IP Alert: Method for Detecting Nucleic Acid Held Unpatentable Under Section 101
June 16, 2015
On June 12, 2015, in Ariosa Diagnostics, Inc. v. Sequenom, Inc., the Court of Appeals for the Federal Circuit held that patent claims directed to a “method for detecting a paternally inherited nucleic acid of fetal origin” are invalid under section 101 for failure to state patent-eligible subject matter under the U.S. Supreme Court’s guidance in Mayo Collaborative Services v. Prometheus Laboratories, Inc.
In 1996, inventors Dennis Lo and James Wainscoat discovered that maternal plasma and serum contained cell-free fetal DNA (“cffDNA”). This discovery, commercialized by Sequenom as its MaterniT21 test, allowed for fetal genetic testing without the risk of taking samples directly from a fetus or placenta. The inventors were awarded U.S. Patent 6,258,540 in 2001. Exemplary claim 1 of the ’540 patent is as follows:
1. A method for detecting a paternally inherited nucleic acid of fetal origin performed on a maternal serum or plasma sample from a pregnant female, which method comprises
amplifying a paternally inherited nucleic acid from the serum or plasma sample and
detecting the presence of a paternally inherited nucleic acid of fetal origin in the sample.
“Amplifying” and “detecting” were conventional steps in the genetic sciences as of the ’540 patent’s filing date. The dependent claims specified various means for detecting or amplifying cffDNA.
On summary judgment, the district court found that paternally inherited cffDNA is a natural phenomenon and held that the claims of the ’540 patent did not add enough to the natural phenomenon to make the claims patent eligible under section 101. Sequenom, the owner of the ’540 patent, appealed.
On appeal, the Federal Circuit affirmed. The court looked to the Mayo case for the framework for determining whether patent claims are directed to unpatentable laws of nature, natural phenomena, and abstract ideas or rather to patent-eligible applications of the same. Under Mayo, a two-part analysis is used. First, the court determines whether the claims are directed to a patent-ineligible concept, and second, the court determines whether any additional elements of the claim transform the otherwise patent-ineligible subject matter into a patent-eligible application. The second part of the analysis has been characterized by the Supreme Court as whether the claim includes some “inventive concept” in addition to the patent-ineligible material. Such an inventive concept ensures that the patent amounts to more than merely a patent upon the patent-ineligible material itself.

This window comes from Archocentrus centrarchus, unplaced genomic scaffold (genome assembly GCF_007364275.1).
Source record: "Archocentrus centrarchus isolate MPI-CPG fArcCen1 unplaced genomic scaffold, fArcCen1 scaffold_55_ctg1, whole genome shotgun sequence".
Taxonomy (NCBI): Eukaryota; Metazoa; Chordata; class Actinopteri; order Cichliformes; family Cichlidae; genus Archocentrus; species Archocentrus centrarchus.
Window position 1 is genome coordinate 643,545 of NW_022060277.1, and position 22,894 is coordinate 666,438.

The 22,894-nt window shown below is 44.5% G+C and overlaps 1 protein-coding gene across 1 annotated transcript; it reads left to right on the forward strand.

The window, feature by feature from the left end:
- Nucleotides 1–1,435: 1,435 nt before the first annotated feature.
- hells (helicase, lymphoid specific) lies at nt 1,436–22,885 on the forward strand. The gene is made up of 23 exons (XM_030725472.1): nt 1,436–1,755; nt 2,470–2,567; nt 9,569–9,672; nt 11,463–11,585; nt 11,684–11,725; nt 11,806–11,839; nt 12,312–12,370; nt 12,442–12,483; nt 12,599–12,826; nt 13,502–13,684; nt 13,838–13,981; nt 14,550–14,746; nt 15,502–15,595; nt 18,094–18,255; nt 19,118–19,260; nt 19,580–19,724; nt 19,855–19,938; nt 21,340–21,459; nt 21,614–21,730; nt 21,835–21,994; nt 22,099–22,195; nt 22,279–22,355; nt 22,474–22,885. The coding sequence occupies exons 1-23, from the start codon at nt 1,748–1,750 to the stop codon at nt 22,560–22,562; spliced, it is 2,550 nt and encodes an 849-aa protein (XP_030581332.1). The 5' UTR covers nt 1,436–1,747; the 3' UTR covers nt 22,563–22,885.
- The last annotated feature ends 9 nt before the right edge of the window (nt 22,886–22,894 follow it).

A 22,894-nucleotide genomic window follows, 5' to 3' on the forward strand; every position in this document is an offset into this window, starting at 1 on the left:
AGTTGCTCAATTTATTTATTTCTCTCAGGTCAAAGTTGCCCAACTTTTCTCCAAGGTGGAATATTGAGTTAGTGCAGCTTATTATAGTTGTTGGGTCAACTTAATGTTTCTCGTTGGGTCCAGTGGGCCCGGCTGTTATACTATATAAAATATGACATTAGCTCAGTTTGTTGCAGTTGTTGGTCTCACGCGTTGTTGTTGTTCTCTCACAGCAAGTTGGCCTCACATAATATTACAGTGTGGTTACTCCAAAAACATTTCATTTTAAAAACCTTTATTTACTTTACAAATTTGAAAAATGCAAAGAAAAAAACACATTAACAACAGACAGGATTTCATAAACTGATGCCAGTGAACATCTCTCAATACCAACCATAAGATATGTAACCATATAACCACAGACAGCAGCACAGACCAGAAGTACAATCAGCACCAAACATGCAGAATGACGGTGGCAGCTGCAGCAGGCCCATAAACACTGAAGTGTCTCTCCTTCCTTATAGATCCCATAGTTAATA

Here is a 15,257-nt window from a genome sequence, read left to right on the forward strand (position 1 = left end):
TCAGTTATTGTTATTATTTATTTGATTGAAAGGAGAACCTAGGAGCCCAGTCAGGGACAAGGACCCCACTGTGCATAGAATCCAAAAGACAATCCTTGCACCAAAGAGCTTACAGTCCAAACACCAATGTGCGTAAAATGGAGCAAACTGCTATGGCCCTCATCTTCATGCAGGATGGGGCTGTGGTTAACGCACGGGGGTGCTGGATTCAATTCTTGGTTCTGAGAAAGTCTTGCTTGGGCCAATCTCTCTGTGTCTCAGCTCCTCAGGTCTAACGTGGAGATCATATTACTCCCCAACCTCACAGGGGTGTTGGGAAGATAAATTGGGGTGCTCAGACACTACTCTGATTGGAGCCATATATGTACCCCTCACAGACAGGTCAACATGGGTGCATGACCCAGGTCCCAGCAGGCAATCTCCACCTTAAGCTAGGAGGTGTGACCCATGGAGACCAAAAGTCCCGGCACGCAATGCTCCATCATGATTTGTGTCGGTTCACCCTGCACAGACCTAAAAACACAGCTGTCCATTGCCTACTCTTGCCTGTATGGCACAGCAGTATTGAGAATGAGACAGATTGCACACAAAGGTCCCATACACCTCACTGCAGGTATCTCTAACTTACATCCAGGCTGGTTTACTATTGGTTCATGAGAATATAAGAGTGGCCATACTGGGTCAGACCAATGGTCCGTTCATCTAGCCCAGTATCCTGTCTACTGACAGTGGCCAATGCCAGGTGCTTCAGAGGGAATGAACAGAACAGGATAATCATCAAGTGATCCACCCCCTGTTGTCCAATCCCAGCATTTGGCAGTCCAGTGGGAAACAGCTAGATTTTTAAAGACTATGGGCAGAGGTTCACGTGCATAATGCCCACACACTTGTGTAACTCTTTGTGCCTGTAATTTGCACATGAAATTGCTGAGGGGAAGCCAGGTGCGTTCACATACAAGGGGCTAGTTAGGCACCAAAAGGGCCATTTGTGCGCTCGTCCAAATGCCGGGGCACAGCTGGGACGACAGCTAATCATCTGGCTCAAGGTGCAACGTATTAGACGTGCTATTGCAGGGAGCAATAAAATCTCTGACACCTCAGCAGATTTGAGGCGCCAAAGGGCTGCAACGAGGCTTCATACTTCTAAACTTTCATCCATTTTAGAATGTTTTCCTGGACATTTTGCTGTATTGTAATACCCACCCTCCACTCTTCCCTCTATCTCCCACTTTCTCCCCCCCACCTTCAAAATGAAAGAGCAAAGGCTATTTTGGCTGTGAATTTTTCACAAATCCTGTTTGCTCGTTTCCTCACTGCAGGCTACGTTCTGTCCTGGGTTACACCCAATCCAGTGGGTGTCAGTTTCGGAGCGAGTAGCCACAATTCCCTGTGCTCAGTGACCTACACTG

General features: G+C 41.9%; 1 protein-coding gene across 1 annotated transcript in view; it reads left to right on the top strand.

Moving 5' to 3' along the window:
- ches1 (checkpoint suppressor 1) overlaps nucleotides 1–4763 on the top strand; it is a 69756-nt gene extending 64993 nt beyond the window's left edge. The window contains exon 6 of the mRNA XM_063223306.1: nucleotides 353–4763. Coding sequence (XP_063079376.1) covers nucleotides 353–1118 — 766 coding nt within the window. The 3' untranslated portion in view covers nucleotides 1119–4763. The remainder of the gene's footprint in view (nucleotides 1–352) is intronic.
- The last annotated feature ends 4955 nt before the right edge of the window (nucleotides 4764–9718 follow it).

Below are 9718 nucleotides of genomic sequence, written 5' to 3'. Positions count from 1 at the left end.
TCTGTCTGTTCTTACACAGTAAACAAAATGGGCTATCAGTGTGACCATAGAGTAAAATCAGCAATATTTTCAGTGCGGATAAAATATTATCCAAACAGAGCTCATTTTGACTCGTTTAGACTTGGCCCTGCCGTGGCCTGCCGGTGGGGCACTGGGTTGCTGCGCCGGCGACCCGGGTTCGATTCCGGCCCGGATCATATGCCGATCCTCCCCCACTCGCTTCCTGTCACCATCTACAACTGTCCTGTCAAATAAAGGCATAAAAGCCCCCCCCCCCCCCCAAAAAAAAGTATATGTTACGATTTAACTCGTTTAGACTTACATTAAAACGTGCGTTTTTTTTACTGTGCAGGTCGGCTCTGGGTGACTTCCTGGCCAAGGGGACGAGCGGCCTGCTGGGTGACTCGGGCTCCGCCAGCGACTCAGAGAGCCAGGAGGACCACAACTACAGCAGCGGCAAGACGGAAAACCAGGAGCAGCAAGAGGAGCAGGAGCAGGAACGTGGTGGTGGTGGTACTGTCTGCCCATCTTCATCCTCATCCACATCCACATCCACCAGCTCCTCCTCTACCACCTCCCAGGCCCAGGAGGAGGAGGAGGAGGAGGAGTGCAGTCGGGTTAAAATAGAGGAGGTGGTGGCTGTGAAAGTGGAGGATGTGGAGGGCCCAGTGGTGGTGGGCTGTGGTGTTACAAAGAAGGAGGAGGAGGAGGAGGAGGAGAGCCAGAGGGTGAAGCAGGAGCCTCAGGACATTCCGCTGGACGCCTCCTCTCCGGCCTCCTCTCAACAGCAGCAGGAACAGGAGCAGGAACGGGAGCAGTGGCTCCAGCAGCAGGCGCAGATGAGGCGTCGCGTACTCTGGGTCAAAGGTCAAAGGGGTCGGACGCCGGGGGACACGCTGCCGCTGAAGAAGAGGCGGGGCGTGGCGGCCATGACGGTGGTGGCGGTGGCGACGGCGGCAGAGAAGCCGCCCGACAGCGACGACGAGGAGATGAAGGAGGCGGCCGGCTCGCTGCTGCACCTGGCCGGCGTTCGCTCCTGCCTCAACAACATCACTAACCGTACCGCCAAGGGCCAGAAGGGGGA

In applying Mayo to the ’540 patent, the Federal Circuit noted that the method in the claims of the ’540 patent starts with cffDNA taken from maternal plasma or serum and ends with amplified paternally inherited cffDNA. It was undisputed that both the starting and ending cffDNA are natural phenomena, so the first part of the Mayo test was met.
In its analysis of the second part of the Mayo test, the Federal Circuit drew on the significant parallels between the patent at issue in Mayo and the ’540 patent. The Federal Circuit found that just as the methods for determining metabolite levels in Mayo were well known in the art, the amplification and detection steps in the ’540 patent were “well understood, routine, and conventional” activities at the time of the patent filing. As such, the court held the claims to be patent-ineligible.
The district court had considered the principle of preemption in finding the ’540 patent invalid. The principle of preemption holds that patent claims should not preclude the use of the basic building blocks of technology. As such, a patent claim which preempts the future use of an abstract idea, natural phenomenon, or natural law will signal that the claim is directed to ineligible subject matter. On appeal, the Federal Circuit addressed this issue, stating “[w]here a patent’s claims are deemed only to disclose patent ineligible subject matter under the Mayo framework, as they are in this case, preemption concerns are fully addressed and made moot.” With this, the Federal Circuit obviated the need for a preemption analysis should the subject matter of the claim in question be found to include only patent-ineligible subject matter under Mayo.
Judge Linn filed a concurring opinion, largely lamenting language in the Mayo decision that precluded patent eligibility based on “[p]ost-solution activity that is purely conventional or obvious”—language that Judge Linn viewed as unnecessarily broad. He noted that doctors had routinely discarded maternal plasma until the ’540 invention, and stated that this invention was “truly meritorious,” but nonetheless foreclosed from patentability under Mayo. Judge Linn’s opinion may portend further judicial review of the ’540 patent, whether via en banc review or at the Supreme Court, and Fitch Even attorneys will report on any further developments in this case. In the meantime, please contact any Fitch Even partner with questions concerning this decision.
--Written by Fitch Even attorney Christian C. Damon
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